As I listen to the stories told by many entrepreneurs, it reminds me of the dangers they face in part because of their own abilities. Many entrepreneurs are literally jack of all trades. They are very good at doing many things! This trait has allowed them to strike out and start their own business. How in the world could this trait be bad you wonder?
I believe the entrepreneur’s ability to handle many tasks in their business holds them, and more importantly, their business back. They know how to sell…at least well enough to get a couple of clients or sales. They know how to make deposits in the bank. They know how to order business cards. They may even know how to fix the computer network! One could describe this entrepreneur as a rugged individualist.
How does the Entrepreneur’s Dangerous Trait Surface?
Many business owners started their business with no staff support, sales or marketing expertise, etc. They had enough skills and put in long hours to manage “doing it all.” However, after a business reaches a certain point, the entrepreneur’s effort to do it all becomes counter-productive.
When a business reaches a point where there are big opportunities being delayed, or even worse ignored, while the entrepreneur is preparing invoices, running to the bank and placing orders with vendors, I believe the rugged individualist has crossed the danger line.
Unless the entrepreneur consciously makes an effort to shift his or her priorities and delegates responsibility to others, this dangerous trait often can be fatal to the long term ability to grow a valuable business.
Entrepreneurs Love to Hold On
Excuses for not delegating tasks to others often are related to the lack of cash to pay for such support. But deep inside, I think the reason is more related to the unwillingness for the entrepreneur to let go of control. It feels good to hold onto what they know they do well… And to take on the new challenge is a bit scary. So they put their heads down and work more.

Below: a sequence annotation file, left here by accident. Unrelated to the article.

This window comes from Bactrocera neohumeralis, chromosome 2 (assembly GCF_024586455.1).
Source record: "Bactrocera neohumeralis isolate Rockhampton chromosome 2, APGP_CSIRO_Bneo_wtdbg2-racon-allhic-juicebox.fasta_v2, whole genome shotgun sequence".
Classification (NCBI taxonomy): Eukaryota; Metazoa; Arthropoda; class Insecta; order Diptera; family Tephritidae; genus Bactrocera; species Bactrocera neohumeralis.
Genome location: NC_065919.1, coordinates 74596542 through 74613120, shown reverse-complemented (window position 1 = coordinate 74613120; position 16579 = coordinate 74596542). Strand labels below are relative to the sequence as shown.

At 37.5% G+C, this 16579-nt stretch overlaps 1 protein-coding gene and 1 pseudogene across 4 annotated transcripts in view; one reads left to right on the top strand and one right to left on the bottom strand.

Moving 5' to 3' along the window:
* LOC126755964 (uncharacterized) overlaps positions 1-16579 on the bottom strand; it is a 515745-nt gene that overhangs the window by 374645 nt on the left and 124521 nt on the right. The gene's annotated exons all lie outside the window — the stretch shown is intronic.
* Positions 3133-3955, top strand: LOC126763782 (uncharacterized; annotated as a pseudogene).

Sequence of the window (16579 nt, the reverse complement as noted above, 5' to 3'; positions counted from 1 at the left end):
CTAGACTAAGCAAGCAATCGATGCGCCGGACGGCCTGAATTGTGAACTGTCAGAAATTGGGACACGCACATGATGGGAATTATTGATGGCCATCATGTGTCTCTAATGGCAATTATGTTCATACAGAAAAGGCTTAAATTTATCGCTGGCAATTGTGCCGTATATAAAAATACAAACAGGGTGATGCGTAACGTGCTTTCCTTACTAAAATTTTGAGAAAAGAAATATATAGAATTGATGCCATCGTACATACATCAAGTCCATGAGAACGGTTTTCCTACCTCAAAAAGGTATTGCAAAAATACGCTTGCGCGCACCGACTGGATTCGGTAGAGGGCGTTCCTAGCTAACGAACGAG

One of my favorite quotes from an unknown author is: “What is the definition of insanity? Doing the same thing over and over again and expecting different results.”
I encourage my entrepreneur clients and readers to evaluate where their time and talent is being directed, so opportunities are not wasted. Their opportunities may not return.
Learn more about Holly A. Magister, CPA, CFP®, the founder of Enterprise Transitions, LLP, an Emerging Business and Exit Planning firm. She helps entrepreneurs assess, re-align, and accelerate their business with the intent of eventually executing its top-dollar sale.
Find Holly Magister on Google+
Holly also founded ExitPromise.com and to date has answered more than 2,000 questions asked by business owners about starting, growing and selling a business.
Latest posts by Holly Magister, CPA, CFP
- Understanding the Business Buyer Types When Selling Your Business - April 12, 2019
- How to Prepare and Include the Business Owner’s Family in the Exit Planning Process - March 14, 2019
- How to Prepare for Due Diligence When Selling a Business - February 12, 2019